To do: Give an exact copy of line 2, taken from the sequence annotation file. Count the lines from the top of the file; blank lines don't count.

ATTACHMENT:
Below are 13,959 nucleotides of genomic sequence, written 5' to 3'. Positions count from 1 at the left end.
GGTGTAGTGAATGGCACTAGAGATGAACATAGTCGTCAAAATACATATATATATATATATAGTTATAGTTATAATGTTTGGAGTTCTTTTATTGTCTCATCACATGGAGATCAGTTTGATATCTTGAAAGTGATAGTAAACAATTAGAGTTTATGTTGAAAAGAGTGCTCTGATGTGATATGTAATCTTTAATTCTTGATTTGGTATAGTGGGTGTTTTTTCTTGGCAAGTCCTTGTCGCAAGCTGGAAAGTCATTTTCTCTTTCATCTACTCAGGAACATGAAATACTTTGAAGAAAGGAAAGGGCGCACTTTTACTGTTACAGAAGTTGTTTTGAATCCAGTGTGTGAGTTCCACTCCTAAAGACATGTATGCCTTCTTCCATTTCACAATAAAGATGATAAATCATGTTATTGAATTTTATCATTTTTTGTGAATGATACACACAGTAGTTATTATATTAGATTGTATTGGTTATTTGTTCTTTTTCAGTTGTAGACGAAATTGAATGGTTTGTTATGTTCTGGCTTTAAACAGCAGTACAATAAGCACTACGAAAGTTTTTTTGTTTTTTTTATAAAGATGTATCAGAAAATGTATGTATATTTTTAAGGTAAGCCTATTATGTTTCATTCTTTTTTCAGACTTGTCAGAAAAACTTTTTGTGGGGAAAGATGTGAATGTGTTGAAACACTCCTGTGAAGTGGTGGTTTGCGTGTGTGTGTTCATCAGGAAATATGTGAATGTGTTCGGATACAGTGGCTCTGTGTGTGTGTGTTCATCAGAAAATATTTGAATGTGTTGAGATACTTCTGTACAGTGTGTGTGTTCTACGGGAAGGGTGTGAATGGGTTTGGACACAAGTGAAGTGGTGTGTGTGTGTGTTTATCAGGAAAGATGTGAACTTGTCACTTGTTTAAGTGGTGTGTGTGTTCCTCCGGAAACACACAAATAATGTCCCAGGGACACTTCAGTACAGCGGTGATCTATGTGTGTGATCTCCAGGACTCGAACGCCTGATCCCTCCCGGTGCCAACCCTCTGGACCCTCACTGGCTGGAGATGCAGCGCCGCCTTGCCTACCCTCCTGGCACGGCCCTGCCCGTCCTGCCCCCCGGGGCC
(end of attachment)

GGTGTAGTGAATGGCACTAGAGATGAACATAGTCGTCAAAATACATATATATATATATATAGTTATAGTTATAATGTTTGGAGTTCTTTTATTGTCTCATCACATGGAGATCAGTTTGATATCTTGAAAGTGATAGTAAACAATTAGAGTTTATGTTGAAAAGAGTGCTCTGATGTGATATGTAATCTTTAATTCTTGATTTGGTATAGTGGGTGTTTTTTCTTGGCAAGTCCTTGTCGCAAGCTGGAAAGTCATTTTCTCTTTCATCTACTCAGGAACATGAAATACTTTGAAGAAAGGAAAGGGCGCACTTTTACTGTTACAGAAGTTGTTTTGAATCCAGTGTGTGAGTTCCACTCCTAAAGACATGTATGCCTTCTTCCATTTCACAATAAAGATGATAAATCATGTTATTGAATTTTATCATTTTTTGTGAATGATACACACAGTAGTTATTATATTAGATTGTATTGGTTATTTGTTCTTTTTCAGTTGTAGACGAAATTGAATGGTTTGTTATGTTCTGGCTTTAAACAGCAGTACAATAAGCACTACGAAAGTTTTTTTGTTTTTTTTATAAAGATGTATCAGAAAATGTATGTATATTTTTAAGGTAAGCCTATTATGTTTCATTCTTTTTTCAGACTTGTCAGAAAAACTTTTTGTGGGGAAAGATGTGAATGTGTTGAAACACTCCTGTGAAGTGGTGGTTTGCGTGTGTGTGTTCATCAGGAAATATGTGAATGTGTTCGGATACAGTGGCTCTGTGTGTGTGTGTTCATCAGAAAATATTTGAATGTGTTGAGATACTTCTGTACAGTGTGTGTGTTCTACGGGAAGGGTGTGAATGGGTTTGGACACAAGTGAAGTGGTGTGTGTGTGTGTTTATCAGGAAAGATGTGAACTTGTCACTTGTTTAAGTGGTGTGTGTGTTCCTCCGGAAACACACAAATAATGTCCCAGGGACACTTCAGTACAGCGGTGATCTATGTGTGTGATCTCCAGGACTCGAACGCCTGATCCCTCCCGGTGCCAACCCTCTGGACCCTCACTGGCTGGAGATGCAGCGCCGCCTTGCCTACCCTCCTGGCACGGCCCTGCCCGTCCTGCCCCCCGGGGCC